How do you talk to a teen about addiction? Do we really need to talk to teens about addiction? Adolescence is a time of experimentation. Teens engage in high-risk behavior such as drug use, alcohol use, sexual relationships, and potentially illegal behaviors. Every year there are stories about how some of these teen behaviors have gone wrong. No parent wants their teen to be hurt. In addition, no one wants to see teens make decisions that can cause them harm. Or worse, that could affect the rest of their lives.
Talk to Teens About Addiction
Relationships are all about connection. Furthermore, this connection comes through communication. At our drug rehab, The Redpoint Center, in Northern Colorado, we work with families and teens to create healthy, realistic conversations about drug and alcohol use. We often receive questions from parents asking us how they can have conversations about addiction with their teens. Below are some tips to how to talk to your teen about their drug or alcohol use:
- Think about the setting. It is not recommended to bring these topics up with other people around. Wait until your teen is relaxed and calm so you can truly connect.
- Avoid a punitive or condemning tone. The idea is to have a conversation about drugs and alcohol that is reasonable. In addition, it is key to emphasize that no one is in trouble. You just want to learn more and share ideas on the topic.
- Open-Ended questions spark discussion. Ask open-ended questions. These are questions that lead to deeper conversation. The answer would not be “Yes” or “No.” For instance, “What have you heard about opiates in school?” is a very different question than “Have you heard about the opiate problem in school?” The first question requires discussion.
- Support positive peer awareness. Ask what your teen has heard and seen about drugs and alcohol in their peer groups. Has anyone been hurt? Has anyone had to get treatment?
- Be curious and conversational. If you know your teen has used drugs and alcohol in the past, ask what the experience was like. This is not always easy to hear, we know. Try to stay curious without getting activated or worried. Ask a teen if they ever felt like they were having a problem with drugs and alcohol what would they do? In addition, make sure there is a clear support network. If you’re not the person they wish to come to, make sure they feel they have folks they can rely on. That might be a close family friend, a teacher, a priest or a pastor. The key is ensuring teens have the support they need.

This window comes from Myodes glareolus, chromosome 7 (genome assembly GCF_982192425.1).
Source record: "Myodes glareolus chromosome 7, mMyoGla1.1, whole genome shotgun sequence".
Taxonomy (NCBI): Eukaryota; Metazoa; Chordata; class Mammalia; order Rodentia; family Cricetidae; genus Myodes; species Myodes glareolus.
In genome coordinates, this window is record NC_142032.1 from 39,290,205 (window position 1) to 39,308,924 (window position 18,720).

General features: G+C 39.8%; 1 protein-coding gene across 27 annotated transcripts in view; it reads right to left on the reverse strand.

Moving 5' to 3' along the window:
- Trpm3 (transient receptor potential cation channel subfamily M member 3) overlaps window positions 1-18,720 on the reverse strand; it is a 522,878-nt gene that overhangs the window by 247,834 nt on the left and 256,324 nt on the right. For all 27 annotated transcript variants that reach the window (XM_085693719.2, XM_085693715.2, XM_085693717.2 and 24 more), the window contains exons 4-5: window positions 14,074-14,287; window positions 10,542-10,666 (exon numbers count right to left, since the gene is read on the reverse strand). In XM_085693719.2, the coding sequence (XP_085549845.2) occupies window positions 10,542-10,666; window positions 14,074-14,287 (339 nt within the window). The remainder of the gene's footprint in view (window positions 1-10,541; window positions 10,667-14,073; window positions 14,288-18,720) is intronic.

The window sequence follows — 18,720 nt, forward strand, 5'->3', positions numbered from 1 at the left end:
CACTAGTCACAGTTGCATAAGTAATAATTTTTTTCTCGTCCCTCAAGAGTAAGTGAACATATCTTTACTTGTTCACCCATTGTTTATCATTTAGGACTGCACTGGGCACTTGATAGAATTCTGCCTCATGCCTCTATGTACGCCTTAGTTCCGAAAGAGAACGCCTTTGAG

Supporting Teen Mental Health and Awareness
The key to positive mental health and good communication is awareness. When we model awareness for our children, they learn through action, not just through words. This is very important. Model patience, kindness, and a willingness to forgo judgment. This doesn’t mean we don’t teach discernment. We do. But, we also share the wisdom of positive life skills for developing minds. And this means everything.
Here are some steps to cultivate deeper awareness.
- Teach teens how to respond to trouble. Do teens know what to do if someone is in trouble? What if they’re offered a substance? Do you have a codeword or phrase to share within the family in case a teen is in a situation they don’t want to be in? This is a powerful way to forge a solid alliance of trust.
- Set boundaries. Each parent or caregiver will need to decide how they want to relate to their loved one and substance use. It is completely acceptable to let your teen know what the response will be if they continue to use these substances, this can include consequences.
- Be sure they talk. Most importantly, even if your teen does not want to talk to you about these subjects, encourage them to find someone, anyone who is a safe person to discuss these problems with. Let them know that they can come to you if they need help, that you will not punish them for seeking help.
- Seek professional support. Lastly, research options for treatment and therapy in your local community before talking to your teen. If they disclose that they would be open to some type of treatment, make sure you have options on hand.
What teens really need is us. Adults need to talk to teens about addiction and substance use. And, they need our attention, openness, and compassion. It is not always easy. Teens can test even the strongest adult. But the payoff of truly attending to our kids is beyond measure. If we cultivate relationships every step of the way, during a child’s life, we build trust. Hence, trust is the bedrock of a solid relationship.